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maxxd last won the day on January 19

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About maxxd

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  1. create_callback is the function that's been deprecated - neither preg_replace nor preg_replace_callback have. The second bit of code looks OK from a cursory glance. What's the actual error message you're seeing from it?
  2. What error have you gotten from both lines?
  3. Personally I like to refine and/or finesse the data as necessary in the controller before it reaches the view. This sets up basically very dumb views where any business logic is taken care of before the view is rendered. However, part of the system I'm currently working on does pretty much what you describe and passes raw data directly to the view where it decides what to display and how and it works just fine. As requinix points out, some degree of coupling is pretty much unavoidable so I guess it depends on what's easiest for you reason about.
  4. You're going to have to deal with JavaScript for the fingerprint scanning - try Googling "javascript biometric authentication" .
  5. The first code block doesn't work because of variable scope in PHP. The $fcont inside the class is not the same $fcont as the one outside the class. There are several ways to fix the issue, and given where you appear to be in learning PHP your solution in the second code block is fine albeit not ideal. Another solution is to build the string in the class method and return it to the calling code, which then prints the result. The best and most advanced option is to use a templating language like Twig or Blade, though that's probably going to be a topic for the future.
  6. You shouldn't have multiple elements with the same ID. In your case, your input is being duplicated and the id is "chat_message_{to_user_id}", so when there are multiple instances of the input element they're all assigned the same id - in this case, "chant_message_13".
  7. Add error reporting to the top of your script: error_reporting(-1); ini_set('display_errors', true);
  8. I pretty much agree with kicken, but feel the need to throw in my own two cents. First off, tip #3 is something everyone who codes should live by. To add to it, don't string together a million conditionals - I'm currently dealing with a code base that has a 180-line if-elseif-else tree and it makes me wanna barf. For what is supposed to be a conditional logic operation, this is shockingly devoid of both condition and logic. Personally, I think any sort of hard and fast numerical limit on function/method/class width or length is kinda manufactured. Use judgment and good formatting. Fo
  9. Make an array of the required form fields in php, then loop through that array on submission. If any of the fields are empty, add a message to an errors array. In the end of the actual, full form processing script if the errors array isn't empty, loop through the errors array and print out each individual error.
  10. The snippet you posted is missing a closing parenthesis. Assuming that somehow didn't throw an error, the lack of curly braces means that the var_dump() is only run if the request method is $_POST, but the exit() is always run.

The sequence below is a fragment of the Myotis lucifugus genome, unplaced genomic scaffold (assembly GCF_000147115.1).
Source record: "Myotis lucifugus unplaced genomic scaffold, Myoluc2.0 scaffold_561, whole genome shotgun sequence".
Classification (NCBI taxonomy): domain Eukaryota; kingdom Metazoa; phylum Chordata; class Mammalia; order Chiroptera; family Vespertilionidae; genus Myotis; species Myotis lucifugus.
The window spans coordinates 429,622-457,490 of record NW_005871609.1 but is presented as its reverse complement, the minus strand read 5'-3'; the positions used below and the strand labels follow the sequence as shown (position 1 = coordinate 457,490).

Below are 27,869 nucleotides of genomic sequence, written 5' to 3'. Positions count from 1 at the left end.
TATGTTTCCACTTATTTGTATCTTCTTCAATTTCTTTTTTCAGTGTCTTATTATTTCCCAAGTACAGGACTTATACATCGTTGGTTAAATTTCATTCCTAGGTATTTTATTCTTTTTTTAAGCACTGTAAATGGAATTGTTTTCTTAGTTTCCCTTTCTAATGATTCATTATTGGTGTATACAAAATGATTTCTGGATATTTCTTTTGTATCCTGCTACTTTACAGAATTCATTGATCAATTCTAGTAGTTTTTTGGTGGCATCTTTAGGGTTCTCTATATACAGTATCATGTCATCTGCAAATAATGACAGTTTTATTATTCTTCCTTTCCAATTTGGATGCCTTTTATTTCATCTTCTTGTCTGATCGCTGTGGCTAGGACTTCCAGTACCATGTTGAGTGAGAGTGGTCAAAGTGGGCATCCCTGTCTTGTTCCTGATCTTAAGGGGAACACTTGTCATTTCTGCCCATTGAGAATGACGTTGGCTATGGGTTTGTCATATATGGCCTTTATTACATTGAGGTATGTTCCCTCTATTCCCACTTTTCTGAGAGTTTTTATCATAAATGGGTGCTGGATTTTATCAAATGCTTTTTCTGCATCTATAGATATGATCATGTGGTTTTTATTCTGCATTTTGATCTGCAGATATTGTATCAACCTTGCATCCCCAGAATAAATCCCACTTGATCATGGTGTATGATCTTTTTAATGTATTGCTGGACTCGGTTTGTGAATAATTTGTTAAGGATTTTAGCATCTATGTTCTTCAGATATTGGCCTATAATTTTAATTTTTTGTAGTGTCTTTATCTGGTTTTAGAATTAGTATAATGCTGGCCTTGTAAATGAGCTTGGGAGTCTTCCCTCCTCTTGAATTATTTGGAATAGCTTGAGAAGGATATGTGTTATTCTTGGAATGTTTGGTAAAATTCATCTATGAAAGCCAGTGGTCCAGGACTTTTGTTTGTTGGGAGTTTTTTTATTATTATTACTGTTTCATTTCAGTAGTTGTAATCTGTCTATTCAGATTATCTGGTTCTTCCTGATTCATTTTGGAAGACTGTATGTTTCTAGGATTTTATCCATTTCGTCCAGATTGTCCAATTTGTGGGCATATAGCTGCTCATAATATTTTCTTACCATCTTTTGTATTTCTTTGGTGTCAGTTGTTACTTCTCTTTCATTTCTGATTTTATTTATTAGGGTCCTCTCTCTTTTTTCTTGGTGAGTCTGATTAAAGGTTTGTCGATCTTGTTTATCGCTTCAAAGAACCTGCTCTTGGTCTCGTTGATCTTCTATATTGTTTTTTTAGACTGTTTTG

11. <?php if ($_SERVER['REQUEST_METHOD']=='POST' var_dump($_POST); exit(); This snippet doesn't "definitely work".
  12. AFAIR, if you were timing out you'd be seeing a 504 Bad Gateway error, so it's a problem with the form handling code. If you've turned on error reporting and verified it through phpinfo(), you should be seeing the problem in the browser. Make sure you've enabled 'display_startup_errors' in the same php.ini - your script may be crashing before it even gets to your code.
  13. The way WordPress (and most of the internet, nowadays) works is that it uses a pattern called a front controller. Every request is routed through the 'index.php' file, so https://mydomain.uk is a page, and everything after the question mark is a URL variable. For instance, 's' is specifically what WordPress looks for to know it's being asked to search for something. Click the links in my earlier post and you'll have your answer - use is_logged_in in the template file and the template_redirect action hook. If you don't know how to do that, start here.
  14. While I agree with requinix in theory, it also kinda depends on the business logic. Laravel allows for multiple database connections, and with cloud services like AWS you can redirect to specific servers based on subdomain (as well as path and a variety of other criteria). So, it's possible that companya.project.com can be hosted on a completely separate server than companyb.project.com. If you're expecting each company's data set to get very large it may be best to separate the databases based on those subdomains and either use separate connections in Laravel config or use CI/CD variables to
  15. The answer to both of your questions is is_user_logged_in(). For the first situation, check it in your template before outputting the div or class, and in the second situation check the value using the template_rediect action. Oh, and "uk/?s=fred&post_type=product" is a page (post, in WP's case) - it's '/uk/' with URL parameters 's' and 'product'.
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